A line of people walking along Campbell River's Seawall.

‘Walk With Me’ returns to Campbell River

‘Walk With Me’ returns to Campbell River on Wednesday, November 16, 2022. Participants will sit in a circle, while the organizers describe the project and explain the context of the stories they are about to hear. They will then proceed to the walk, listening to a 40-minute-long audio on a headset. (There are static options for people with mobility issues.) After the walk is over, everyone will return to Spirit Square and reflect upon what they heard. 

Image credit: Sharon Karsten, Project Director of Walk With Me – submitted Photo

“We exist in a public health emergency that has taken the lives of 30,000 Canadians and many of whom are my friends. I’ve dealt with friends dying for the last 10 years to the toxic drug poisoning crisis, and it’s conducive society community to do what it is able to do to prevent the loss of life and to prevent suffering needlessly,” explained Christopher Hauschild, a Research Administrative Coordinator with the project.

Project Director Sharon Karsten added, “We’re building relationships across divides, inviting people to think about the gravity of the crisis and about potential solutions in these small cities. I think really key in all of this work are notions of collective health and wellness and how can this be achieved in our small communities.  Certainly there’s a rise in housing prices, a rise in numbers of people experiencing homelessness in these small places. With those numbers rising comes a rise in community tensions around downtown cores, and around public space. All of these tensions tend to sit under the surface and boil away. They need to be addressed in some way through a dialogue, through civic engagement, through better understanding, through human connection. The work of this project  is to facilitate those understandings, those connections,  those relationships that we hope will lead to transformation.”

This is not the first time they came to Campbell River. There was a walk in the fall of 2021. 

“We try to do a walk once a month, but  over the summertime we weren’t able to do that. So we’re back in Campbell River now doing this walk with local stories,” said Karsten.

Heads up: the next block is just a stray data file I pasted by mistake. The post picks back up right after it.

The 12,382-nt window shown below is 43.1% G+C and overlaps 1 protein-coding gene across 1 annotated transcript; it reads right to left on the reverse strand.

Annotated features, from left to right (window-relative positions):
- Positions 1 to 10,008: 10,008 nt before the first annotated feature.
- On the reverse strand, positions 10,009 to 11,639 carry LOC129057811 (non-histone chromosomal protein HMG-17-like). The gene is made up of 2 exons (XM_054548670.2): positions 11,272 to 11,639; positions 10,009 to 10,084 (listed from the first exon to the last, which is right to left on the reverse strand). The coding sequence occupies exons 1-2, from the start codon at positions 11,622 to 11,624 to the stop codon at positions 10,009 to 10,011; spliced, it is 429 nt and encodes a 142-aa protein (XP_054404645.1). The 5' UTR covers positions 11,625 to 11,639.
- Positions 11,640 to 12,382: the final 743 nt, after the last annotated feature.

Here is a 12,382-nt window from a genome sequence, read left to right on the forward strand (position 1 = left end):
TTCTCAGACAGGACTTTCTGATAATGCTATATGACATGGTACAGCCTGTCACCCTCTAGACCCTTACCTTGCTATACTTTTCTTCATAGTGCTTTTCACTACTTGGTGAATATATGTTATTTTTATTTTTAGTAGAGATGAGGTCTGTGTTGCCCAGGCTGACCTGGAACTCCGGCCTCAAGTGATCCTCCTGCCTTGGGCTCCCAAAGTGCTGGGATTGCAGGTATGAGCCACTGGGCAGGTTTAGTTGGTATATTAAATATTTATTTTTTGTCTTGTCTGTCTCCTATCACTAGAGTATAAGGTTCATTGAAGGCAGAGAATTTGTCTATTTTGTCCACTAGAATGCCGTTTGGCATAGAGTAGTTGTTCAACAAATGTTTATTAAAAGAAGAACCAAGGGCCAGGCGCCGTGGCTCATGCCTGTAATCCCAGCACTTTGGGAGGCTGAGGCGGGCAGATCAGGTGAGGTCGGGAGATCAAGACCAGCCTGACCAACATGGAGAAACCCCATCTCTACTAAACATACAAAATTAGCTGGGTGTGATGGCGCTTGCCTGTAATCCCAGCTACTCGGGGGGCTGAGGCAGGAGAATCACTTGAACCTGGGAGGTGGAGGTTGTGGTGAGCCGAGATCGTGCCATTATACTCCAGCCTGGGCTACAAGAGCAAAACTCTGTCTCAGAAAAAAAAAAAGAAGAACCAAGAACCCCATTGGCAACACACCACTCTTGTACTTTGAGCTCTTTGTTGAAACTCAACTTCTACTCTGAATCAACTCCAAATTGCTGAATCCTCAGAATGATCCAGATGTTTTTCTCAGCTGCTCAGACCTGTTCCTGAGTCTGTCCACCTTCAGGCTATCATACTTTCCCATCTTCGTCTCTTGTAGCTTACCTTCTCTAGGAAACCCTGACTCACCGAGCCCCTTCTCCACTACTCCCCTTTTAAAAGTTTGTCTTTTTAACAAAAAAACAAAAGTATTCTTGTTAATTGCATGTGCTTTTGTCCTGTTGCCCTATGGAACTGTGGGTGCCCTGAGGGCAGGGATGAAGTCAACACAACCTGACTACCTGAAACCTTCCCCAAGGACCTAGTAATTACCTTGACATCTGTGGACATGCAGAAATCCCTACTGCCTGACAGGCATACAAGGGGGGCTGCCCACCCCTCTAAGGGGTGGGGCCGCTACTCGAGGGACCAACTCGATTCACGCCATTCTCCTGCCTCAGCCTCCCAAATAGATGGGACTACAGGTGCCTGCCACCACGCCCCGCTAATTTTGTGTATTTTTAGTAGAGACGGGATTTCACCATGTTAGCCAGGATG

The project began at the Comox Valley Art Gallery, in Courtenay, when she was the Director in 2019. They witnessed the opioid crisis among some of the people involved with the gallery, and people living close to it. 

“Art galleries along with libraries and other civic spaces often find themselves at the heart of these crises.  So we wanted to know what an art gallery could do to make change. We just approached our friends at AVI Health and Community Services.  We approached some of the leadership of Island Health and just asked what an art gallery could do to make change and from all of those conversations came this project.” 

People who had gone through toxic drug poisoning crisis, frontline workers and family members gathered in the first circle.

They have created a report, available on the ‘Walk With Me’ website, that includes recommendations on how to reduce the stigma attached to the crisis, and the systems in terms of emergency care, hospital care, et cetera.

“We’ve presented to Mayor and Council in the Comox Valley, multiple mayors and councils, we presented to the heads of Island Health. So this report is going out.  It’s a policy change report, but we’re also in active stigma reduction by working with Island Health Frontline staff teams. So we’re also taking this story to health sites throughout the island and inviting people to listen to these stories with us  with the purpose of reducing stigma in frontline medical care,” said Karsten.  

Christopher Hauschild, Research Administrative Coordinator with Walk With Me – submitted Photo

Hauschild describes himself as someone with ‘a lived experience of addiction, mental health issues and bouts of homelesness.’

“I hope to achieve a radical shift in policy change, provincially, federally surrounding the circumstances of the toxic drug poisoning crisis, and all the factors that compound it, like the housing crisis, food security, access to medical and social detox, access to rehab facilities, second stage universal access to psychological services,  all of the remedies in which are required to heal one’s self of addiction,” he said.  “It is my belief that those should all be subsidized and readily accessible. If I can achieve anything in that direction through ‘Walk With Me’ even a little bit, it is all very much worth it.”

They were originally invited to Campbell River by the Community Action Team, who had seen their work in the Comox Valley. 

“We also have a long standing partnership with AVI Health and Community Services and have worked with AVI in the Comox Valley and with AVI in Campbell River. So there was already a platform and relationship there. Then we were honoured to be continuously invited into the territory by a cultural leader, Shawn Decaire, and other cultural leaders who were  instrumental in enabling us to do this work in this territory,” said Karsten.

Campbell River’s next ‘Walk with Me’ takes place from 10:30 AM-12 PM, and 12:30-2 PM on November 16. Anyone wishing to participate is invited ito Spirit Square. 

Top photo credit: Participants at the 2021 ‘Walk With Me’ at Campbell River – courtesy Walk With Me

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